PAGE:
At first, Jesus Villanueva thought someone was yelling that two cars had fallen in the irrigation canal. Then he saw what had really happened — could skills he had learned as a young man on a Mexican cattle ranch help him save the two drowning dogs?
The drama started Wednesday when Noya Deats took her dogs Fawn and Nia for a walk along the Roza Canal, the Yakima Herald-Republic reported. Signs warn people to stay out of the canal, but Deats says the dogs had been let off their leashes there before with no problem.
This time, though, the water was swift, and when the dogs jumped in, they were swept away and couldn't get out.
Deats ran along beside them and called her husband, Matt, and police, the Herald-Republic reported.
After she had run about two miles, her husband arrived, tried to grab the dogs at a canal ladder but missed, the paper said. A Yakima County sheriff's deputy tried to lasso the dogs with a rope but missed.
That's when the chase arrived at the Roy Farms. Villanueva, who speaks only Spanish, was working when he thought he heard someone yell that two cars were in the canal, the Herald-Republic reported.
"I thought, two cars?" Villanueva, 54, told the newspaper through an interpreter.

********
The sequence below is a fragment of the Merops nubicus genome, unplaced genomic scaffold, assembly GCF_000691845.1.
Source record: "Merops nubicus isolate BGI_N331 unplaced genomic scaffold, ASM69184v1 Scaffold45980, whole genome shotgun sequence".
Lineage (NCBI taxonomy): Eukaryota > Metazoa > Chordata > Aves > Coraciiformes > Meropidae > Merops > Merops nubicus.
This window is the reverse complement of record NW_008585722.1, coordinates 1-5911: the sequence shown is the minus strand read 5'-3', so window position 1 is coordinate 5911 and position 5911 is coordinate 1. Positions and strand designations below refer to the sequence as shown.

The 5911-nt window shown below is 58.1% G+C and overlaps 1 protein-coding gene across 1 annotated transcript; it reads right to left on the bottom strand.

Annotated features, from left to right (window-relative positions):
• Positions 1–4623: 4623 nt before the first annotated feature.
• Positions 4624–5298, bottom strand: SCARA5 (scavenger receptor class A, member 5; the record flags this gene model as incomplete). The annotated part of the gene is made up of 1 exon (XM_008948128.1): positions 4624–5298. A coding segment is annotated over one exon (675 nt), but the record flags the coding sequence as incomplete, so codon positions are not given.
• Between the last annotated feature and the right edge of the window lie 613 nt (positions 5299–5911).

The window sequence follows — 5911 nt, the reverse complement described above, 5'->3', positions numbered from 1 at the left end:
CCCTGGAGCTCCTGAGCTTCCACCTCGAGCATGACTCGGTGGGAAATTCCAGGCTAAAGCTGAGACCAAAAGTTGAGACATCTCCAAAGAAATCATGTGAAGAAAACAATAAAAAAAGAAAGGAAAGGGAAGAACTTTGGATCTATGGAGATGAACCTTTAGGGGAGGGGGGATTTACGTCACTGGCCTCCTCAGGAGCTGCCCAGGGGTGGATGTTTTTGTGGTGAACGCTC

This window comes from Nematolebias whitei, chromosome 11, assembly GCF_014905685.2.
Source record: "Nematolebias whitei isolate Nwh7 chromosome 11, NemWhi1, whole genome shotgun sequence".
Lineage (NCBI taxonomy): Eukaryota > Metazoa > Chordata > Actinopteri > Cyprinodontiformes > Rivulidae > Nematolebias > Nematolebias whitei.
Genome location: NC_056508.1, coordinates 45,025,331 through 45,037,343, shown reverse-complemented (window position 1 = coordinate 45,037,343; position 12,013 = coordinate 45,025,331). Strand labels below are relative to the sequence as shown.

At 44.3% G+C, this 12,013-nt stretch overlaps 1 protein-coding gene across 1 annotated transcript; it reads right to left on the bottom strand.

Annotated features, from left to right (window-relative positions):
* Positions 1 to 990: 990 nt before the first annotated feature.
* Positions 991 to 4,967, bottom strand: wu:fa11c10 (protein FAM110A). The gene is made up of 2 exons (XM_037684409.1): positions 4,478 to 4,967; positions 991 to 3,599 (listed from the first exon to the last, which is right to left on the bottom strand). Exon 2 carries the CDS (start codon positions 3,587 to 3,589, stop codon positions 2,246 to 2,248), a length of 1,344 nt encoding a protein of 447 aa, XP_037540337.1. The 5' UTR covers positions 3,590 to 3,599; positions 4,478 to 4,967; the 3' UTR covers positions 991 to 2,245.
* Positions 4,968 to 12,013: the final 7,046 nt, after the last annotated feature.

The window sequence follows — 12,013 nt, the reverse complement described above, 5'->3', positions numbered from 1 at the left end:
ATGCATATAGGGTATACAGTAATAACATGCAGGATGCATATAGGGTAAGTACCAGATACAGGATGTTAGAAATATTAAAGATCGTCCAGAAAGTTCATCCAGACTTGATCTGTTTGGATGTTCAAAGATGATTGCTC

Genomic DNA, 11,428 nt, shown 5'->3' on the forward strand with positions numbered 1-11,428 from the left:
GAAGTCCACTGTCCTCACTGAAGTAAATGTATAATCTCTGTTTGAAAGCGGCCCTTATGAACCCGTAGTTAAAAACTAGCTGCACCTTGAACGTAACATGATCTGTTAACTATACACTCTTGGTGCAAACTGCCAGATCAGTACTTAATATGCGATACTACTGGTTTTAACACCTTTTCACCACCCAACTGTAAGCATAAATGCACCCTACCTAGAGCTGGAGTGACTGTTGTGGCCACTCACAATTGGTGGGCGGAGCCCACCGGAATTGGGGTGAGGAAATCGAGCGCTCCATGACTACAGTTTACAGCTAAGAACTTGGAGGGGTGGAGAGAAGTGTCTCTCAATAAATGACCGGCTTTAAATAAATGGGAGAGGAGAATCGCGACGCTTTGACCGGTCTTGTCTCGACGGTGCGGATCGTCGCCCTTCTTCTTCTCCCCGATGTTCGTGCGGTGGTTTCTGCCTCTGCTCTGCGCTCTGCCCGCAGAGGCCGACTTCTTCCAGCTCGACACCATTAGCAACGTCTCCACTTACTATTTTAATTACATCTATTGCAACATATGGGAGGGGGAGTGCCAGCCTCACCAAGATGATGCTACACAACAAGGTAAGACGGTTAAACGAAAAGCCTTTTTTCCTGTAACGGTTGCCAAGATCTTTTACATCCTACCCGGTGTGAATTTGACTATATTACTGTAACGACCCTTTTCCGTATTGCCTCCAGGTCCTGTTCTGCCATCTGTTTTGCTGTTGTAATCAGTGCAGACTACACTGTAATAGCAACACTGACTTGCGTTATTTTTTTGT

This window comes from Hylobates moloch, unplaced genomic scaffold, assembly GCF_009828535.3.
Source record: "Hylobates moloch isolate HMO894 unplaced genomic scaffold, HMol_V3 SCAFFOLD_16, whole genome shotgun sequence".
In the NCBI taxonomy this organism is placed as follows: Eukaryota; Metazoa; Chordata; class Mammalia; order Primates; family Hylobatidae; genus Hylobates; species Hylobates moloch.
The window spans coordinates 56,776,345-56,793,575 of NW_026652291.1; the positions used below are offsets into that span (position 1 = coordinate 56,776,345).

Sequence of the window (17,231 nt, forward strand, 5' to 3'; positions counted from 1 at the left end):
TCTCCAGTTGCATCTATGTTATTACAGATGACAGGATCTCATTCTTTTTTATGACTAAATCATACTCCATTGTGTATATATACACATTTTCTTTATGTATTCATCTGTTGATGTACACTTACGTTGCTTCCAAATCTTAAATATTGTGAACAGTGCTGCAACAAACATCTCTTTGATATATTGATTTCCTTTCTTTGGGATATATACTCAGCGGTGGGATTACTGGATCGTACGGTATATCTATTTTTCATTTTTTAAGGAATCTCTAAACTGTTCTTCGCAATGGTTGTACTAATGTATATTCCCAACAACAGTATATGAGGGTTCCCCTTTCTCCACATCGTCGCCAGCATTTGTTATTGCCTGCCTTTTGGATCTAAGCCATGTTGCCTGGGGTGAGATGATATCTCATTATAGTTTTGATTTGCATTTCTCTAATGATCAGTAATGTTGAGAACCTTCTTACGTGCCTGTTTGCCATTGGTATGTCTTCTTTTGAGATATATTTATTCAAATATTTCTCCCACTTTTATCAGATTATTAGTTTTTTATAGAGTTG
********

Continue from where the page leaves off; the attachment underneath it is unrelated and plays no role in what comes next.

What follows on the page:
Then he saw the desperate dog owners and watched the deputy fail to lasso the animals. He asked to see if he could try. Within seconds he lassoed each dog and pulled them in, the newspaper said.
"He just kind of came out of nowhere," Noya Deats said. "It was amazing how fast he lassoed them."
Even Villanueva was surprised. He told the newspaper that he had learned to lasso on a Mexican cattle ranch but it had been 30 years since he had roped anything.
He told the newspaper he was happy to help, especially after seeing how far Noya Deats had run.
As for the owners, they vow to heed warnings to keep their dogs away from irrigation canals.
"We're so happy (Villanueva) came along," Matt Deats said.